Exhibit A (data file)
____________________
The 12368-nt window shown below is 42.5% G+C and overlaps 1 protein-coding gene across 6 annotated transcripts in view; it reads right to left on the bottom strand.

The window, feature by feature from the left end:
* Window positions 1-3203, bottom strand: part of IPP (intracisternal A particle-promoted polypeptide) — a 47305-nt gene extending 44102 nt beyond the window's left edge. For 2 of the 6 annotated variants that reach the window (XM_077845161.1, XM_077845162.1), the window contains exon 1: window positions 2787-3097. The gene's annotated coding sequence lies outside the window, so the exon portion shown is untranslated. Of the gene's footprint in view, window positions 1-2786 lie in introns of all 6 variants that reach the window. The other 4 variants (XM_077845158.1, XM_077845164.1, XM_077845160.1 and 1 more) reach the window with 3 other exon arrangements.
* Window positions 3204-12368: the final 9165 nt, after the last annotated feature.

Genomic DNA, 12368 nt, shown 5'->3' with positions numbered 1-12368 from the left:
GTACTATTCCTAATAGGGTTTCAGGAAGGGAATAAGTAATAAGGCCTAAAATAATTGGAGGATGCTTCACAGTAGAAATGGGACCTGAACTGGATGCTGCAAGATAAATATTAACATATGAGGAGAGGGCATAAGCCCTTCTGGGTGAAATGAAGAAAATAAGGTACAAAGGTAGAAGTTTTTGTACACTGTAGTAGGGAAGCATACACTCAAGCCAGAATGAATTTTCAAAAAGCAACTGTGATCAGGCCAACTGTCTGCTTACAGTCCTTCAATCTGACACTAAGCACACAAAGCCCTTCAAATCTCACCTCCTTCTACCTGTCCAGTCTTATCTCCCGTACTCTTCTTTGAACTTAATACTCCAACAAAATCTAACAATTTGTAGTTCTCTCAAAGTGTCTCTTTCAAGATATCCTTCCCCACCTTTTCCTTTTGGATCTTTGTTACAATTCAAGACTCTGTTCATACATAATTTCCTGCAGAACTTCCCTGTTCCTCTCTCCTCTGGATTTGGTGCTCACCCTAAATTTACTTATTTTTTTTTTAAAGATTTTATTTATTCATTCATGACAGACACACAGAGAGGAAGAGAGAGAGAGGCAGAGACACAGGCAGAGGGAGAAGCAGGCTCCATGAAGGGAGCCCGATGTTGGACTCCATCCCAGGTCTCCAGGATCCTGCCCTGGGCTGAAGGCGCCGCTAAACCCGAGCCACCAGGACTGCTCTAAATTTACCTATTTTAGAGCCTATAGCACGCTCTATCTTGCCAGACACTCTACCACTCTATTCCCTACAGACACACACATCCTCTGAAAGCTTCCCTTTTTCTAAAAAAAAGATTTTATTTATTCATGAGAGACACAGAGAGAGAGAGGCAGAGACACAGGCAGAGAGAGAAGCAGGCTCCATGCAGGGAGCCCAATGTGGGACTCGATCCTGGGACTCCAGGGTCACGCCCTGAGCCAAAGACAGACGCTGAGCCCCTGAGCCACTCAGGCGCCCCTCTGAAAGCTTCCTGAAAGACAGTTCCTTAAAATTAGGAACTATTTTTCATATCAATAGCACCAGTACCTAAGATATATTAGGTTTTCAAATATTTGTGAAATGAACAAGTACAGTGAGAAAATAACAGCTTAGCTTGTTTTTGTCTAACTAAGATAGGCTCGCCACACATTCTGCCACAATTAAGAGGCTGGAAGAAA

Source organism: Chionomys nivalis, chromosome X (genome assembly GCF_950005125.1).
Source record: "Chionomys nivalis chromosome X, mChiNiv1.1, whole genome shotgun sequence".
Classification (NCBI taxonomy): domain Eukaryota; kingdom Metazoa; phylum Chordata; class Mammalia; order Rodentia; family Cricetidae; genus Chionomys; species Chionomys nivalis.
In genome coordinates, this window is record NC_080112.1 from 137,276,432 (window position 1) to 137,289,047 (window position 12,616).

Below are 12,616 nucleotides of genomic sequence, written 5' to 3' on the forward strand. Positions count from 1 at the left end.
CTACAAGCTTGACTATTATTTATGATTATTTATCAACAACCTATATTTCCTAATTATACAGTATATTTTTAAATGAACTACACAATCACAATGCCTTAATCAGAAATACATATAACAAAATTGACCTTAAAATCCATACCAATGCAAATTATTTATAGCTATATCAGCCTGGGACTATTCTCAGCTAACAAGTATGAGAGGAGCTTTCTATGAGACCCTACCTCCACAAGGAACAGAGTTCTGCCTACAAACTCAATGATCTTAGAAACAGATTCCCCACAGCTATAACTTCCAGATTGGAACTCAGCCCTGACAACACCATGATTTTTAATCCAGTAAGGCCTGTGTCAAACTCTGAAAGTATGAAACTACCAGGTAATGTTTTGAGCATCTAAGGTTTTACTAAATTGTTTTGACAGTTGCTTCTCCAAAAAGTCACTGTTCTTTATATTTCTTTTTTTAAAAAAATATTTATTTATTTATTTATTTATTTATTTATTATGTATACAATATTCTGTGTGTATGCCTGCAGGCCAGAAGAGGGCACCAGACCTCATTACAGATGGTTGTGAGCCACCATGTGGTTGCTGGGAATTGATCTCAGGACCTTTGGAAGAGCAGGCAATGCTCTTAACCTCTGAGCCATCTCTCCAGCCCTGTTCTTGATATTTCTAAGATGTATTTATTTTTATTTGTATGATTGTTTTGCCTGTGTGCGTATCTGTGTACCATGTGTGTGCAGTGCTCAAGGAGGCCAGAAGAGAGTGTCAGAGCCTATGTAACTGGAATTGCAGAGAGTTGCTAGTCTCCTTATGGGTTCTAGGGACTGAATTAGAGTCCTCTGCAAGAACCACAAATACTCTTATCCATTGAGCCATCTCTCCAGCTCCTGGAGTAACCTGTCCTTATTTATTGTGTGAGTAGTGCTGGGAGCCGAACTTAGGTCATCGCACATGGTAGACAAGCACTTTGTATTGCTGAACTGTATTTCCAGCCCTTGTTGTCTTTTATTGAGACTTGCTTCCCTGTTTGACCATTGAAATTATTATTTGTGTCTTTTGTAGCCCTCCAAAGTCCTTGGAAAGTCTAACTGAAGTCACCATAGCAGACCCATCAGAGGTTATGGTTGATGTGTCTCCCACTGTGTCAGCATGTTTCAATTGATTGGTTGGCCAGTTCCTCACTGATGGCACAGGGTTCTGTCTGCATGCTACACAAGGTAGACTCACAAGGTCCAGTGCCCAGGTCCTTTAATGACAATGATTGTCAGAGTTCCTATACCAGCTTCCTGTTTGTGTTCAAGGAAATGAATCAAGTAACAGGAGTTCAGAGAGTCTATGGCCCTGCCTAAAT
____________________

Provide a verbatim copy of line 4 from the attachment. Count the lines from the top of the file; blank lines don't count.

* Window positions 3204-12368: the final 9165 nt, after the last annotated feature.